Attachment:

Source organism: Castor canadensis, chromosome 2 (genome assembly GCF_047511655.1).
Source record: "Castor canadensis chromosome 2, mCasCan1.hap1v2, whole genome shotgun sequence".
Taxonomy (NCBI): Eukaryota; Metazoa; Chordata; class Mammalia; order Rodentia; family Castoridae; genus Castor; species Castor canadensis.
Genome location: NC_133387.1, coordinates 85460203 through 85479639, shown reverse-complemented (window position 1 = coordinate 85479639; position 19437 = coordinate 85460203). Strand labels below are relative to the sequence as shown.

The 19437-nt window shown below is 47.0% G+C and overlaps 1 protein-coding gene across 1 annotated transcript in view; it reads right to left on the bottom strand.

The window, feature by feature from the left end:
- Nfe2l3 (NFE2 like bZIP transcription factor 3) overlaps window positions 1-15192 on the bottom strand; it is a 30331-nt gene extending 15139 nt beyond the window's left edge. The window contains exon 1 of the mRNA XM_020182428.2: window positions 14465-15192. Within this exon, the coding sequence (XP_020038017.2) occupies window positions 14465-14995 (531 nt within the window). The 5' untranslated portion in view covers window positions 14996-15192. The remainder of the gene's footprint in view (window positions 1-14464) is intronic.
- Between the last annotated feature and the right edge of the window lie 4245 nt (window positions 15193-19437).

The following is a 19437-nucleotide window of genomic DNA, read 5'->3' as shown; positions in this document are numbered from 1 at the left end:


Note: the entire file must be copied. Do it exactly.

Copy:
Source organism: Castor canadensis, chromosome 2 (genome assembly GCF_047511655.1).
Source record: "Castor canadensis chromosome 2, mCasCan1.hap1v2, whole genome shotgun sequence".
Taxonomy (NCBI): Eukaryota; Metazoa; Chordata; class Mammalia; order Rodentia; family Castoridae; genus Castor; species Castor canadensis.
Genome location: NC_133387.1, coordinates 85460203 through 85479639, shown reverse-complemented (window position 1 = coordinate 85479639; position 19437 = coordinate 85460203). Strand labels below are relative to the sequence as shown.

The 19437-nt window shown below is 47.0% G+C and overlaps 1 protein-coding gene across 1 annotated transcript in view; it reads right to left on the bottom strand.

The window, feature by feature from the left end:
- Nfe2l3 (NFE2 like bZIP transcription factor 3) overlaps window positions 1-15192 on the bottom strand; it is a 30331-nt gene extending 15139 nt beyond the window's left edge. The window contains exon 1 of the mRNA XM_020182428.2: window positions 14465-15192. Within this exon, the coding sequence (XP_020038017.2) occupies window positions 14465-14995 (531 nt within the window). The 5' untranslated portion in view covers window positions 14996-15192. The remainder of the gene's footprint in view (window positions 1-14464) is intronic.
- Between the last annotated feature and the right edge of the window lie 4245 nt (window positions 15193-19437).

The following is a 19437-nucleotide window of genomic DNA, read 5'->3' as shown; positions in this document are numbered from 1 at the left end: